Purity be damned, early water-cooled 911s and Caymans do lend themselves well to V8 swaps. In most cases the engine winds up right where Porsche intended, taking place of the flat-six. While this can require fiddling with the bulkhead in mid-engined cars, drivers do seem to welcome the update. A French custom shop, however, is taking a different approach. Rather than putting a compact LS-series V8 under the rear decklid, they’ve opted for a much larger Hemi.

This isn’t the first 911 Danton Customs has built, either. The French shop has built a V8-powered front-engine 964 as well, showing it off in Monaco last year.

However, unlike the LS-swapped cars, Alexandre Danton has opted for a more traditional and very un-Porsche engine placement. Now with the engine up front where the fuel tank used to be, this 997 is apparently destined to forever lack subtlety. Renders from the builder show their intended path with this car, which apparently includes a tall supercharger, some wild aero, a roll-cage, and a skimpy bikini roof.

This is certainly not a car for introverted types, and by most measures it isn’t really a Porsche any longer. What do you think of this 911 Cabriolet Hemi? Is it a step too far?

Check out @danton_arts_kustoms on Instagram when you get a chance to see the renderings, some of their earlier crazy hot rod projects, and to follow their progress with this weird build. Personally, I like the rear louvers and the use of the 993-style rear tail light and heckblende system. It’s certainly unique, I’ll give it that.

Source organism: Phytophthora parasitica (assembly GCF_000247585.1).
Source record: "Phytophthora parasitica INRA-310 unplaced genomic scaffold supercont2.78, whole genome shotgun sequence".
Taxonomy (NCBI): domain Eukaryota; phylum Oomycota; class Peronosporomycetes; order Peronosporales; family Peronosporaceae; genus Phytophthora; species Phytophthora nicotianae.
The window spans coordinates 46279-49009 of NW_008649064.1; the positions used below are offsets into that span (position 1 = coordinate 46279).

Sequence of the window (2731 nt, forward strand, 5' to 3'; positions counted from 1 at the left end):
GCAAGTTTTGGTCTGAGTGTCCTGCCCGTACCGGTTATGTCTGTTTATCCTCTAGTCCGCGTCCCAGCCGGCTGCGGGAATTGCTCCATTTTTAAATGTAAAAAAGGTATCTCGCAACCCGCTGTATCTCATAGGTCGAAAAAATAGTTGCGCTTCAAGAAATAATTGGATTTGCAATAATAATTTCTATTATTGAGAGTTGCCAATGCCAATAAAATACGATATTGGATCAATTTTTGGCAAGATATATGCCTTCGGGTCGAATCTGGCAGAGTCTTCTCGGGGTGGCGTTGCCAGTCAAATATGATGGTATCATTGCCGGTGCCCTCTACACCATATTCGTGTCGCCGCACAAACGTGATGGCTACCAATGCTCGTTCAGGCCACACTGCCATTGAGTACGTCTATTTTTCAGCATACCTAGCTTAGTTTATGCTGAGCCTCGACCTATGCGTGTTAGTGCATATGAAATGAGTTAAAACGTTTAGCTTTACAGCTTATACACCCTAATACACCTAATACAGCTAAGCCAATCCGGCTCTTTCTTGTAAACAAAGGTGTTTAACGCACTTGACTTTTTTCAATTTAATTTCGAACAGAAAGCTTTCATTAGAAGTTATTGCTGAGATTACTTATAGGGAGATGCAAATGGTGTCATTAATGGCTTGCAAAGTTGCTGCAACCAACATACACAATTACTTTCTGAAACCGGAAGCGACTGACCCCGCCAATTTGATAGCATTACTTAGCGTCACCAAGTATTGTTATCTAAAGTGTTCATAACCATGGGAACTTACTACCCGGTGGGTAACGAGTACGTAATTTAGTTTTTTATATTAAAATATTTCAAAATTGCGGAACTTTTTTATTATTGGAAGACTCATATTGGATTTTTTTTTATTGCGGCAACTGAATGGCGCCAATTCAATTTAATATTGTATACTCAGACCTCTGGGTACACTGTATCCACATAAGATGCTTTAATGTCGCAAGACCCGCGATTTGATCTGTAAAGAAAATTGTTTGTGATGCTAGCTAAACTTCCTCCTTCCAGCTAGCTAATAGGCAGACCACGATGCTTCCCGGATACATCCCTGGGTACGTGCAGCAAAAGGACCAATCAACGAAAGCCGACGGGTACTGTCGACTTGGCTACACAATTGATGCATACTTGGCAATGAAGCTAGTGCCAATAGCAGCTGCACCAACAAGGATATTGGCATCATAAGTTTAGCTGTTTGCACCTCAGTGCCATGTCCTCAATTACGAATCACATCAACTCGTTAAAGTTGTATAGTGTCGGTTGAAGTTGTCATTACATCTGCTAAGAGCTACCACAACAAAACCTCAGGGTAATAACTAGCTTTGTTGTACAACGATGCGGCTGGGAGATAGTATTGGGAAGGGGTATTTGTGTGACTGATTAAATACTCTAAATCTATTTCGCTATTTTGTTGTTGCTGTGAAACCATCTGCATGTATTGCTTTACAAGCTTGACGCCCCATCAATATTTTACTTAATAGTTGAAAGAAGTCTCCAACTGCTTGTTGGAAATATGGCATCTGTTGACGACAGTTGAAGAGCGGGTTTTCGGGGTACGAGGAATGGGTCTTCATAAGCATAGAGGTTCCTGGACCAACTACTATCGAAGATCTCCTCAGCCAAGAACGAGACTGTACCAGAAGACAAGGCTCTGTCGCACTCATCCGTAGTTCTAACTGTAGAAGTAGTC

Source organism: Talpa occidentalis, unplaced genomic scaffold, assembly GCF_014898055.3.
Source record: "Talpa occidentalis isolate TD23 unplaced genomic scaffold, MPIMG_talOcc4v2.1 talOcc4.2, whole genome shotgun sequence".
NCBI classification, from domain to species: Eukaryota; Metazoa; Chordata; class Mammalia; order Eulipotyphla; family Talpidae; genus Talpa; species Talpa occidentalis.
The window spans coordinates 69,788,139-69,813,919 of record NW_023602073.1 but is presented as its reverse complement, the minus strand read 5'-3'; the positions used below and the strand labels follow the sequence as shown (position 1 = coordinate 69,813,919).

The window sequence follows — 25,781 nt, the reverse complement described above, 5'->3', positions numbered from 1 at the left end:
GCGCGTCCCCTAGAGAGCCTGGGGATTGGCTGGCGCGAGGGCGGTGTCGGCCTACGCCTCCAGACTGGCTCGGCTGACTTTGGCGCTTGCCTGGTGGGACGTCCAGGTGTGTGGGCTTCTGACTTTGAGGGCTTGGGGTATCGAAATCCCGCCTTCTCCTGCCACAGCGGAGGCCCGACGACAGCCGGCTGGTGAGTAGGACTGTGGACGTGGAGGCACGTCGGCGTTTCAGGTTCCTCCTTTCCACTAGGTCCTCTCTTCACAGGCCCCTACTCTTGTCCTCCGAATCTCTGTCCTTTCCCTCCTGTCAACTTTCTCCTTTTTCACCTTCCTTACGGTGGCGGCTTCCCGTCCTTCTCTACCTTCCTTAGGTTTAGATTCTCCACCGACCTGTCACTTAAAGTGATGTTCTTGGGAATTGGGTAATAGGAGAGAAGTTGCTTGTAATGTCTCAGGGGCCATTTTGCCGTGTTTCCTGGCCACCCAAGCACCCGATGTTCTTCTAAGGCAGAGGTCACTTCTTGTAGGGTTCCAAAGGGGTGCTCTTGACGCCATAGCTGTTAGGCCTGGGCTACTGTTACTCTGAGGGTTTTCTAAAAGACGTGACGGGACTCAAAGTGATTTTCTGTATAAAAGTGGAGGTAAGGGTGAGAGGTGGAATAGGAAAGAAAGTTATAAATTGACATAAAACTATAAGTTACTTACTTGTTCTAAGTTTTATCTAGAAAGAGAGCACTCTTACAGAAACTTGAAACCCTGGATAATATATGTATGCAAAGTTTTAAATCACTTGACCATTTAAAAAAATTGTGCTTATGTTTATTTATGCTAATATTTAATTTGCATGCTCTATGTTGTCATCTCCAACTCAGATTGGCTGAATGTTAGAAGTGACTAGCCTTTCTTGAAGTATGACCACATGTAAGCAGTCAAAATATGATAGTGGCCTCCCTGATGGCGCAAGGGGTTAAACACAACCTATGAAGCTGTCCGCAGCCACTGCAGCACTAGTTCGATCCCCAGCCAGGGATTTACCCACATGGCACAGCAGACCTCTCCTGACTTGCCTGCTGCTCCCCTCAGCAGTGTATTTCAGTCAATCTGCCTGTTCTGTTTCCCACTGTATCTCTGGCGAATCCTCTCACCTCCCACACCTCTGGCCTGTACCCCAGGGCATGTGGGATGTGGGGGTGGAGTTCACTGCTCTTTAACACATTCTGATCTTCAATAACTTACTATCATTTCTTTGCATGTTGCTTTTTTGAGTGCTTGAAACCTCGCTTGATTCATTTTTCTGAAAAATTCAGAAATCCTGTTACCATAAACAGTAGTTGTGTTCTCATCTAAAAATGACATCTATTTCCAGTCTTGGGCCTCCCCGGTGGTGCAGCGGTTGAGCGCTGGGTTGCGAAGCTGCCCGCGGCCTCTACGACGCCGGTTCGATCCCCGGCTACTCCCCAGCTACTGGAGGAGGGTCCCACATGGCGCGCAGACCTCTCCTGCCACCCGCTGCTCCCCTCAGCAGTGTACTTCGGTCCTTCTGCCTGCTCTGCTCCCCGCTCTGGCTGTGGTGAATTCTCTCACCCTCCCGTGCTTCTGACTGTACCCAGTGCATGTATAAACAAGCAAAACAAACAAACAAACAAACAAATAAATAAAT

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996.2 v 997.1 GT3

Passers-by seem impressed, if a little nonplussed as to why we’re photographing two seemingly identical 911 GT3s. But to Porsche aficionados the 996 and 997 generations actually represent two very different flavours of GT3, and spark lively debate. Today we’re comparing the last of the 996 GT3s with the first of the 997, putting the GT3’s first generational shift under the microscope and declaring a winner.

It’s now 20 years since Porsche released its first 911 GT3, a road car that was produced to homologate the racers. The arrival of Andreas Preuninger soon after saw ‘Mr GT3’ put his stamp on the 996 generation with the revised 996.2 GT3 of 2003. He had to wait for the subsequent 997 GT3 of 2006 to take ownership of a GT3 generation from the start. That car is now identified as a 997.1, differentiating it from the later 997.2 GT3.

Both 996.2 and 997.1 Porsche GT3s remain highly coveted sports cars today, and overlap in pricing – the bulk of 996.2 GT3s span £60,000 to £80,000, with 997.1 GT3s grabbing the baton at £70,000 and accelerating off to £90,000.